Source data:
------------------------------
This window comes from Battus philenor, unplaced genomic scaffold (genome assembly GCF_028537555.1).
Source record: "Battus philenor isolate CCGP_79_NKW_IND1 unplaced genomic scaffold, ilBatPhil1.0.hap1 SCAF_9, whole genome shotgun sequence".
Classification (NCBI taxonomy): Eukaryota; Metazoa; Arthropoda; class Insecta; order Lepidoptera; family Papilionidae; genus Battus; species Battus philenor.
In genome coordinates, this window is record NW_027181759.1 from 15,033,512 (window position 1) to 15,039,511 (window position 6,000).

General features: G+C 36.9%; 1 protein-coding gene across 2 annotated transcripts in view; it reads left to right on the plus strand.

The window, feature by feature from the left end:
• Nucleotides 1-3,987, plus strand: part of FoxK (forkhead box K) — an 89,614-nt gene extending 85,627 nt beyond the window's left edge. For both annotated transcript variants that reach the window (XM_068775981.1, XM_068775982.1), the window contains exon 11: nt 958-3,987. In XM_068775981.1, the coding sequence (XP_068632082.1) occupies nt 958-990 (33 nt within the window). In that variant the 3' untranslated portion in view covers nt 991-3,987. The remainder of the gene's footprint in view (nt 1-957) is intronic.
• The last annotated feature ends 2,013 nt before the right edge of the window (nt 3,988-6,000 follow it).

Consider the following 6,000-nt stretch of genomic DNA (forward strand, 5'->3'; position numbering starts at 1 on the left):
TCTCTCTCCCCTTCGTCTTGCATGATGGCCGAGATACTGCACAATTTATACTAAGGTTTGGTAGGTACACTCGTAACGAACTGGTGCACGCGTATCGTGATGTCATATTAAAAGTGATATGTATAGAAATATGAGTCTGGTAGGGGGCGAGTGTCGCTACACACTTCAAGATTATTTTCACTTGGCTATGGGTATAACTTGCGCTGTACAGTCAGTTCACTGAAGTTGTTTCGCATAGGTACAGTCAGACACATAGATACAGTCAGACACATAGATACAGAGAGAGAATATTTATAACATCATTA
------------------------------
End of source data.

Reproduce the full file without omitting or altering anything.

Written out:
This window comes from Battus philenor, unplaced genomic scaffold (genome assembly GCF_028537555.1).
Source record: "Battus philenor isolate CCGP_79_NKW_IND1 unplaced genomic scaffold, ilBatPhil1.0.hap1 SCAF_9, whole genome shotgun sequence".
Classification (NCBI taxonomy): Eukaryota; Metazoa; Arthropoda; class Insecta; order Lepidoptera; family Papilionidae; genus Battus; species Battus philenor.
In genome coordinates, this window is record NW_027181759.1 from 15,033,512 (window position 1) to 15,039,511 (window position 6,000).

General features: G+C 36.9%; 1 protein-coding gene across 2 annotated transcripts in view; it reads left to right on the plus strand.

The window, feature by feature from the left end:
• Nucleotides 1-3,987, plus strand: part of FoxK (forkhead box K) — an 89,614-nt gene extending 85,627 nt beyond the window's left edge. For both annotated transcript variants that reach the window (XM_068775981.1, XM_068775982.1), the window contains exon 11: nt 958-3,987. In XM_068775981.1, the coding sequence (XP_068632082.1) occupies nt 958-990 (33 nt within the window). In that variant the 3' untranslated portion in view covers nt 991-3,987. The remainder of the gene's footprint in view (nt 1-957) is intronic.
• The last annotated feature ends 2,013 nt before the right edge of the window (nt 3,988-6,000 follow it).

Consider the following 6,000-nt stretch of genomic DNA (forward strand, 5'->3'; position numbering starts at 1 on the left):
TCTCTCTCCCCTTCGTCTTGCATGATGGCCGAGATACTGCACAATTTATACTAAGGTTTGGTAGGTACACTCGTAACGAACTGGTGCACGCGTATCGTGATGTCATATTAAAAGTGATATGTATAGAAATATGAGTCTGGTAGGGGGCGAGTGTCGCTACACACTTCAAGATTATTTTCACTTGGCTATGGGTATAACTTGCGCTGTACAGTCAGTTCACTGAAGTTGTTTCGCATAGGTACAGTCAGACACATAGATACAGTCAGACACATAGATACAGAGAGAGAATATTTATAACATCATTA